Mahsa Amini died, but the hashtag #MahsaAmini lives on.
Ms. Amini, a 22-year-old Kurdish woman known as Jina in Kurdish, was stopped on Sept. 13 by the Islamic Republic of Iran’s morality police as she came out of Tehran’s Haghani metro station. Ms. Amini’s alleged crime was “improperly” wearing hijab, violating Iran’s law requiring mandatory veiling. Her death in police custody has become the rallying cry of a new movement in Iran.
Despite the significant censorship and efforts by the Iranian government to limit its citizens’ access to the internet, Twitter and other social networks have played an outsized role in informing the world — and those inside the country — of the protests against the violent treatment of women and crackdowns on the opposition. From the moment that a photo of Ms. Amini’s unconscious face with tubes running from her mouth was shared over Twitter, the hashtag #مهسا_امینی (#MahsaAmini in Persian script) has been used in some 160 million tweets, despite limited internet access in Iran.
The movement may have started with protests of the Islamic Republic’s violence against women, but it is now a nationwide uprising across 85 cities demanding the dismantling of the entire system of leadership and governance. In contrast to previous protest movements in Iran, this women-led protest movement has people of all backgrounds taking the streets against a regime that does not hesitate to use brutality to repress dissent.
Iranians in the diaspora have been amplifying citizen media and protesters, even as they don’t always know whether their family members in Iran are safe. The protesters have risked it all, and the violence against them doesn’t appear to be letting up. There have been at least 83 deaths directly attributable to the protests since they began on Sept. 16, and reports suggest that more than 1,200 people have been arrested.
Citizens’ access to technology can put pressure on the government that cannot come from any other source. Western technology companies, recently freed from sanctions, should grant full access to Iranians.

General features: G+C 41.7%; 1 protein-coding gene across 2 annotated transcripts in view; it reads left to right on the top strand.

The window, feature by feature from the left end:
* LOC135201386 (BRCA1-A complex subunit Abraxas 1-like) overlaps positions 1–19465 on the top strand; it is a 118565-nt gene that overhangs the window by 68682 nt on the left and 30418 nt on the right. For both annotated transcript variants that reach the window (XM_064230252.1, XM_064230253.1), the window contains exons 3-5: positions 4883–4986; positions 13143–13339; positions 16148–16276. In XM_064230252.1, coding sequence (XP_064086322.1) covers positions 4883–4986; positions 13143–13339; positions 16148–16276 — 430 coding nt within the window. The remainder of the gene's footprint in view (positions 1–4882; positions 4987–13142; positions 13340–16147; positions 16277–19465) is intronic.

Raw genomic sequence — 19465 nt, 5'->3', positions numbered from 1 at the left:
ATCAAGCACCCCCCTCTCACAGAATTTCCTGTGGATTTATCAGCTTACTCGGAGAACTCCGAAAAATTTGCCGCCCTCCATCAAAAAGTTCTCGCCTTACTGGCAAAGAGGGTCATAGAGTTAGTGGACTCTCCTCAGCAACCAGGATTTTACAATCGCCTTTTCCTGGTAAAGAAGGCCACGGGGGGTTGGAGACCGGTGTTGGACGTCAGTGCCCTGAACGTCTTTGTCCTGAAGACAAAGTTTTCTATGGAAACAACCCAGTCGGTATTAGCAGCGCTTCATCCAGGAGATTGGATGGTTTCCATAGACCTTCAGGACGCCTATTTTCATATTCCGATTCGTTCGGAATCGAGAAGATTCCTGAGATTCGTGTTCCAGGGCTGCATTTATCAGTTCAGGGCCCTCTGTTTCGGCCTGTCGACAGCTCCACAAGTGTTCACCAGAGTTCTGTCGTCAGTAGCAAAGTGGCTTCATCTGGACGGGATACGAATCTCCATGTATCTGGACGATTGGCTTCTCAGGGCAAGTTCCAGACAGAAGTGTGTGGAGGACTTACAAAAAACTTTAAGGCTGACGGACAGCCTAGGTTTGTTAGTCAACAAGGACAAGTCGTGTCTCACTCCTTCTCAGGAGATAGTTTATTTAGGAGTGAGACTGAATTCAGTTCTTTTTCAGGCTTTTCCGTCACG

The Treasury Department has relaxed some sanctions that discouraged technology companies from providing service to the people of Iran. These sanctions had a damaging history of complementing the state’s repression and control of its citizens by limiting the people’s options to state-controlled technologies. Expanded services such as Google’s cloud computing and circumvention technology are no longer hindered by sanctions. Enabling them will allow technologists to reduce harm by moving away from state-controlled platforms. And since many Iranians lack access to credit cards or online financial services because of sanctions, companies should offer services without cost.
The most important technological interventions for this moment don’t look like flashy, untested satellite networks or questionable VPNs that may contain malware. There are concrete steps for the platforms people are already using: Twitter, Telegram and Meta are three companies vital to protesters’ expression and documentation, and each has a role to play. They should equip moderation and engineering teams with contextual nuance, creating direct lines of communication to activists to prevent imminent harm, and providing communications tools that work.
For Twitter, there’s one initial easy step: making #MahsaAmini and #مهسا_امینی “official.” Despite the record-breaking number of #MahsaAmini tweets, the hashtag remains flagless. Hashflags are custom emojis specific to Twitter that help boost a particular hashtag on the platform and draw attention to a movement.